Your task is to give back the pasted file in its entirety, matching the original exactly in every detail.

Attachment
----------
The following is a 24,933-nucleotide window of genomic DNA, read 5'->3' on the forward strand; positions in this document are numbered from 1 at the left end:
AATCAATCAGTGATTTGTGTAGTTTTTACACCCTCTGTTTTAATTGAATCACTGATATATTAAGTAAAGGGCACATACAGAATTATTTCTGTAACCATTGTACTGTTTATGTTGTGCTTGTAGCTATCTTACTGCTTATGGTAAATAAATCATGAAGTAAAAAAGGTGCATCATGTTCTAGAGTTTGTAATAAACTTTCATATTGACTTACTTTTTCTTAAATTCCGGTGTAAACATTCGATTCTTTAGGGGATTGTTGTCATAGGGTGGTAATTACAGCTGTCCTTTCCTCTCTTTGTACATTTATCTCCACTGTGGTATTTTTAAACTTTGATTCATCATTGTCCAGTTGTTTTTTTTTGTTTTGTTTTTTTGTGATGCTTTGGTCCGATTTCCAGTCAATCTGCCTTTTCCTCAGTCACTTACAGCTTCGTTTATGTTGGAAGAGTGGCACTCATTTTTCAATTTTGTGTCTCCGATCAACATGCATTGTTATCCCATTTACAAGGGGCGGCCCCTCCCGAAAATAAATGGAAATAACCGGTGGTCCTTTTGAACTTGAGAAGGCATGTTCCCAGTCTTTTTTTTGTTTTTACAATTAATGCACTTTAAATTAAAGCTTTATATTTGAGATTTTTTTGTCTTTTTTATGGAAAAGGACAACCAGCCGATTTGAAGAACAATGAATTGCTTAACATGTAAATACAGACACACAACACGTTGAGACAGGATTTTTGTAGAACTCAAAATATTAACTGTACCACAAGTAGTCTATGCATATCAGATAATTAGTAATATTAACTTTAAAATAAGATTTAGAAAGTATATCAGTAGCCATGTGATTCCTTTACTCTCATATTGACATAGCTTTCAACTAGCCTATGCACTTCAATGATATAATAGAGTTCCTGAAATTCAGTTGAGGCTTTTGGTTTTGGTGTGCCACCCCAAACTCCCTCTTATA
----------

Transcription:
The following is a 24,933-nucleotide window of genomic DNA, read 5'->3' on the forward strand; positions in this document are numbered from 1 at the left end:
AATCAATCAGTGATTTGTGTAGTTTTTACACCCTCTGTTTTAATTGAATCACTGATATATTAAGTAAAGGGCACATACAGAATTATTTCTGTAACCATTGTACTGTTTATGTTGTGCTTGTAGCTATCTTACTGCTTATGGTAAATAAATCATGAAGTAAAAAAGGTGCATCATGTTCTAGAGTTTGTAATAAACTTTCATATTGACTTACTTTTTCTTAAATTCCGGTGTAAACATTCGATTCTTTAGGGGATTGTTGTCATAGGGTGGTAATTACAGCTGTCCTTTCCTCTCTTTGTACATTTATCTCCACTGTGGTATTTTTAAACTTTGATTCATCATTGTCCAGTTGTTTTTTTTTGTTTTGTTTTTTTGTGATGCTTTGGTCCGATTTCCAGTCAATCTGCCTTTTCCTCAGTCACTTACAGCTTCGTTTATGTTGGAAGAGTGGCACTCATTTTTCAATTTTGTGTCTCCGATCAACATGCATTGTTATCCCATTTACAAGGGGCGGCCCCTCCCGAAAATAAATGGAAATAACCGGTGGTCCTTTTGAACTTGAGAAGGCATGTTCCCAGTCTTTTTTTTGTTTTTACAATTAATGCACTTTAAATTAAAGCTTTATATTTGAGATTTTTTTGTCTTTTTTATGGAAAAGGACAACCAGCCGATTTGAAGAACAATGAATTGCTTAACATGTAAATACAGACACACAACACGTTGAGACAGGATTTTTGTAGAACTCAAAATATTAACTGTACCACAAGTAGTCTATGCATATCAGATAATTAGTAATATTAACTTTAAAATAAGATTTAGAAAGTATATCAGTAGCCATGTGATTCCTTTACTCTCATATTGACATAGCTTTCAACTAGCCTATGCACTTCAATGATATAATAGAGTTCCTGAAATTCAGTTGAGGCTTTTGGTTTTGGTGTGCCACCCCAAACTCCCTCTTATA